In his Budget last week, Chancellor Rishi Sunak announced the end of the public sector pay freeze.
Sunak said that the UK economic recovery is “firmly back on track” following the pandemic, paving the way for a pay rise for millions of public sector workers.
With around 5.7 million public sector workers, the news will be welcomed.
Public sector pay rises were “paused” by the Chancellor this time last year for the 2021/22 fiscal year. Excluded from the pay freeze were NHS workers and those in the public sector earning less than £24,000 a year.
Also announced in the Budget was an increase in the minimum wage for two million workers aged 23 and over. Their pay will rise from £8.91 to £9.50 an hour from 1st April 2022.
This rise in the so-called “national living wage” means a full-time worker will receive more than £1,000 a year more, with their earnings rising by 6.6%.
However, these pay rises will be reduced by recently announced National Insurance increases (to boost NHS and adult social care funding) and cuts to the temporary Universal Credit uplift.
The rising cost of living due to increased price inflation will also dampen any pay rises.
Announcing the decision to end the public sector pay freeze, Mr Sunak said in a statement:
“The economic impact and uncertainty of the virus meant we had to take the difficult decision to pause public sector pay.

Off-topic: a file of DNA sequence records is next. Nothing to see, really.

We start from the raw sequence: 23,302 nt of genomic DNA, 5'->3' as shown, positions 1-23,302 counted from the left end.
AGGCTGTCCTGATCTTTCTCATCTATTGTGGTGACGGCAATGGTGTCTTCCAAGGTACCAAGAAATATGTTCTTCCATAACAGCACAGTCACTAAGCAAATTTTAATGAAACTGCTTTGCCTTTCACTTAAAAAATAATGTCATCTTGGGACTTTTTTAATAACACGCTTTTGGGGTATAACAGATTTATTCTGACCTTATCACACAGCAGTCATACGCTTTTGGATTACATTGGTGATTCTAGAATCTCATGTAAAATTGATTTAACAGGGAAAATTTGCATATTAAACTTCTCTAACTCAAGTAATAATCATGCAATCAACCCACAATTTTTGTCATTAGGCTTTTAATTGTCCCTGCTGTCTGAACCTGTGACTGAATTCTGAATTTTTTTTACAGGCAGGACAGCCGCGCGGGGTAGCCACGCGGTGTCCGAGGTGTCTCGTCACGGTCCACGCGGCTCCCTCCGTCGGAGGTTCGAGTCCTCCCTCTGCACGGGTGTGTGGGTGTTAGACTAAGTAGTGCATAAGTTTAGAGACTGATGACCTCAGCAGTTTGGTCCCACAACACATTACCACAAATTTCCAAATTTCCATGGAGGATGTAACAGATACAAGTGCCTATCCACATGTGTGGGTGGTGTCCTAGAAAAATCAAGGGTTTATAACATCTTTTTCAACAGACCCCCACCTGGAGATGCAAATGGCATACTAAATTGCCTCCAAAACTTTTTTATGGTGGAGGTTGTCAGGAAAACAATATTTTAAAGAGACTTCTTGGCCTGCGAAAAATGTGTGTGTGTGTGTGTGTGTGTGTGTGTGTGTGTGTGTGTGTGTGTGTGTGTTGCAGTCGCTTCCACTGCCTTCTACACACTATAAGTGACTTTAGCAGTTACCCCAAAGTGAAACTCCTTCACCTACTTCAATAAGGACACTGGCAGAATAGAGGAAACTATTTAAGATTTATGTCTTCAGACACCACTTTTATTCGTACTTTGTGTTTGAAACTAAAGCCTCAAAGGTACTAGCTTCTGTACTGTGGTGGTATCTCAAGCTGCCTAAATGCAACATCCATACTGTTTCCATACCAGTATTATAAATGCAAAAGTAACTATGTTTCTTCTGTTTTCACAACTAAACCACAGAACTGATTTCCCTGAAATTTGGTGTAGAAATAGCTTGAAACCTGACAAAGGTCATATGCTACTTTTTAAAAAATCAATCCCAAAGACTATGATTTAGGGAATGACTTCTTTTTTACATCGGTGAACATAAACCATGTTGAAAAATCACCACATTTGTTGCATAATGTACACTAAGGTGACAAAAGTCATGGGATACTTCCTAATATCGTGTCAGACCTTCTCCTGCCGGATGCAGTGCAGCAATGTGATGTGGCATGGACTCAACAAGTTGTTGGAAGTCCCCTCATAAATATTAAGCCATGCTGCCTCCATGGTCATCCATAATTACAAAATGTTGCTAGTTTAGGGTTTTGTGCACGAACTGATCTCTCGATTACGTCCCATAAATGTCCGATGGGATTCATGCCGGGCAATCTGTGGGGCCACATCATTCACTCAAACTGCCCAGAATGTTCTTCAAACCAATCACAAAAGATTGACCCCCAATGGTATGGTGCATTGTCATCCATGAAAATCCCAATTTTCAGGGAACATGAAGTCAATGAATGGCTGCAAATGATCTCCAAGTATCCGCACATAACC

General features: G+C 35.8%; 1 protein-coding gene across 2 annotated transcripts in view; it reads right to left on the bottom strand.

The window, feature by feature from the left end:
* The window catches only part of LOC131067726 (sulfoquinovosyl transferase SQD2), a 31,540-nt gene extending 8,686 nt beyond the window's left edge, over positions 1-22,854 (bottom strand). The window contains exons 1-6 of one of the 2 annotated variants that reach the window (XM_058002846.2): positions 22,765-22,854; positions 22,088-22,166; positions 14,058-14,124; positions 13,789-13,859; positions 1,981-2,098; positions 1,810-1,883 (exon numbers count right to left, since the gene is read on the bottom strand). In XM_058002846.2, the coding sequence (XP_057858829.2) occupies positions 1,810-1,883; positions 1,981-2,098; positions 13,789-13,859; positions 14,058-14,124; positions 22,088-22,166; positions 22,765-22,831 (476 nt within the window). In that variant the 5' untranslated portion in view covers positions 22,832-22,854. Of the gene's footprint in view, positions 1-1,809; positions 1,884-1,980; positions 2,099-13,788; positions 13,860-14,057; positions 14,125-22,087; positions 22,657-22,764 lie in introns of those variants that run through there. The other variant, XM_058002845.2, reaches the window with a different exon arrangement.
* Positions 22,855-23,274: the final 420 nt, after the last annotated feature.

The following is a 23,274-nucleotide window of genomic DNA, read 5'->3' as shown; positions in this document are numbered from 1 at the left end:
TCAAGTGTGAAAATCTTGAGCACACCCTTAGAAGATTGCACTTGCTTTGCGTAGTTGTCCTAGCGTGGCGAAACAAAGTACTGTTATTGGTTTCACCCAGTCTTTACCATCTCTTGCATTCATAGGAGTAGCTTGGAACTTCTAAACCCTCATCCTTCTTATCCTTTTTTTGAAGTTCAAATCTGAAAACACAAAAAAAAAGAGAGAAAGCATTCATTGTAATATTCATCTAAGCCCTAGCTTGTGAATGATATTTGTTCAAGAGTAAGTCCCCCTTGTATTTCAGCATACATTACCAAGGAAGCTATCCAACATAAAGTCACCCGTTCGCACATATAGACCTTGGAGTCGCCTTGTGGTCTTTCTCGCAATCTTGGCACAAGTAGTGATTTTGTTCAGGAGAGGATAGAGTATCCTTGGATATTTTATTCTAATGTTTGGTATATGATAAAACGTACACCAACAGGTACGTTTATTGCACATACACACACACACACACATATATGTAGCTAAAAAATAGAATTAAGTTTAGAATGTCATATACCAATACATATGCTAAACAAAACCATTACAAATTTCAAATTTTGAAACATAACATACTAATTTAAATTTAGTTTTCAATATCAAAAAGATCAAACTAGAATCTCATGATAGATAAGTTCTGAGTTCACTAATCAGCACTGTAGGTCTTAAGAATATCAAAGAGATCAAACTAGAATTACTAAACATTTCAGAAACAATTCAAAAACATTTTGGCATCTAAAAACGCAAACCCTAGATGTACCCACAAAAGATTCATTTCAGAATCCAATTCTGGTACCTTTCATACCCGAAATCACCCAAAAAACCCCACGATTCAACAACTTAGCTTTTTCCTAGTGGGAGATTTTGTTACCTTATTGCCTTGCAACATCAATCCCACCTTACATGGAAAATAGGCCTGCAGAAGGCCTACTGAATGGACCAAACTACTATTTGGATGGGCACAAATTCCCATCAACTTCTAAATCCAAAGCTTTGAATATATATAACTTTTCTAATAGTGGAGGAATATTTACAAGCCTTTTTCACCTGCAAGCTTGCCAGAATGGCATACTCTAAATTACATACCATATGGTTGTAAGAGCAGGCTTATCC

“Along with our Plan for Jobs, this action helped us protect livelihoods at the height of the pandemic.
“And now, with the economy firmly back on track, it’s right that nurses, teachers and all the other public sector workers who played their part during the pandemic see their wages rise.”
Most frontline public sector workers see their pay rises determined by independent pay review bodies, which make recommendations to government ministers.
The scale of any public sector pay rise will depend on the level of government funding provided to each group.
A growing number of Budget announcements made ahead of the statement in the House of Commons resulted in Commons Speaker Sir Lindsay Hoyle suggesting government ministers should resign for previewing Budget measures in the press.